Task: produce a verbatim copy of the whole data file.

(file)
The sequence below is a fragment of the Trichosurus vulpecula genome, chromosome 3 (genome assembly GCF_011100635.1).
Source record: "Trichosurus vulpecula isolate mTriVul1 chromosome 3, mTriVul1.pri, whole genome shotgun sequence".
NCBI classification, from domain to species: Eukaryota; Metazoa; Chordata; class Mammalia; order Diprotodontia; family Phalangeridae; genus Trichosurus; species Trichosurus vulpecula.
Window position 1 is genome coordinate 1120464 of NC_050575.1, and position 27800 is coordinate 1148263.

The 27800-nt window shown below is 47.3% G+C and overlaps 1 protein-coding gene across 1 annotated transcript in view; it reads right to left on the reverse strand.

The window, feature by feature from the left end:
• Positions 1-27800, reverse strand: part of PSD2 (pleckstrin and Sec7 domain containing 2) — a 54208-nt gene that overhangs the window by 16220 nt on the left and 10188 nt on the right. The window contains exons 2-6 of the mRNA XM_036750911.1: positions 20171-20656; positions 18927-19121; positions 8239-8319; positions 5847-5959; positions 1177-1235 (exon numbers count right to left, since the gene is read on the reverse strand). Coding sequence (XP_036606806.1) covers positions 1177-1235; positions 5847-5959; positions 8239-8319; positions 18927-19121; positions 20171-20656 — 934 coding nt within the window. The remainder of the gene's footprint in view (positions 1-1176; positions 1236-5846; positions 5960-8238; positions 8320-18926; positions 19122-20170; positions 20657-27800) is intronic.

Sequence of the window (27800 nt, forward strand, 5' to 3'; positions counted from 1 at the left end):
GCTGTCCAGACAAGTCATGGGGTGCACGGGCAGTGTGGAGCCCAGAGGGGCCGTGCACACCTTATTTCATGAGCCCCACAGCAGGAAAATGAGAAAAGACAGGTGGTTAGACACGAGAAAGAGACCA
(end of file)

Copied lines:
The sequence below is a fragment of the Trichosurus vulpecula genome, chromosome 3 (genome assembly GCF_011100635.1).
Source record: "Trichosurus vulpecula isolate mTriVul1 chromosome 3, mTriVul1.pri, whole genome shotgun sequence".
NCBI classification, from domain to species: Eukaryota; Metazoa; Chordata; class Mammalia; order Diprotodontia; family Phalangeridae; genus Trichosurus; species Trichosurus vulpecula.
Window position 1 is genome coordinate 1120464 of NC_050575.1, and position 27800 is coordinate 1148263.

The 27800-nt window shown below is 47.3% G+C and overlaps 1 protein-coding gene across 1 annotated transcript in view; it reads right to left on the reverse strand.

The window, feature by feature from the left end:
• Positions 1-27800, reverse strand: part of PSD2 (pleckstrin and Sec7 domain containing 2) — a 54208-nt gene that overhangs the window by 16220 nt on the left and 10188 nt on the right. The window contains exons 2-6 of the mRNA XM_036750911.1: positions 20171-20656; positions 18927-19121; positions 8239-8319; positions 5847-5959; positions 1177-1235 (exon numbers count right to left, since the gene is read on the reverse strand). Coding sequence (XP_036606806.1) covers positions 1177-1235; positions 5847-5959; positions 8239-8319; positions 18927-19121; positions 20171-20656 — 934 coding nt within the window. The remainder of the gene's footprint in view (positions 1-1176; positions 1236-5846; positions 5960-8238; positions 8320-18926; positions 19122-20170; positions 20657-27800) is intronic.

Sequence of the window (27800 nt, forward strand, 5' to 3'; positions counted from 1 at the left end):
GCTGTCCAGACAAGTCATGGGGTGCACGGGCAGTGTGGAGCCCAGAGGGGCCGTGCACACCTTATTTCATGAGCCCCACAGCAGGAAAATGAGAAAAGACAGGTGGTTAGACACGAGAAAGAGACCA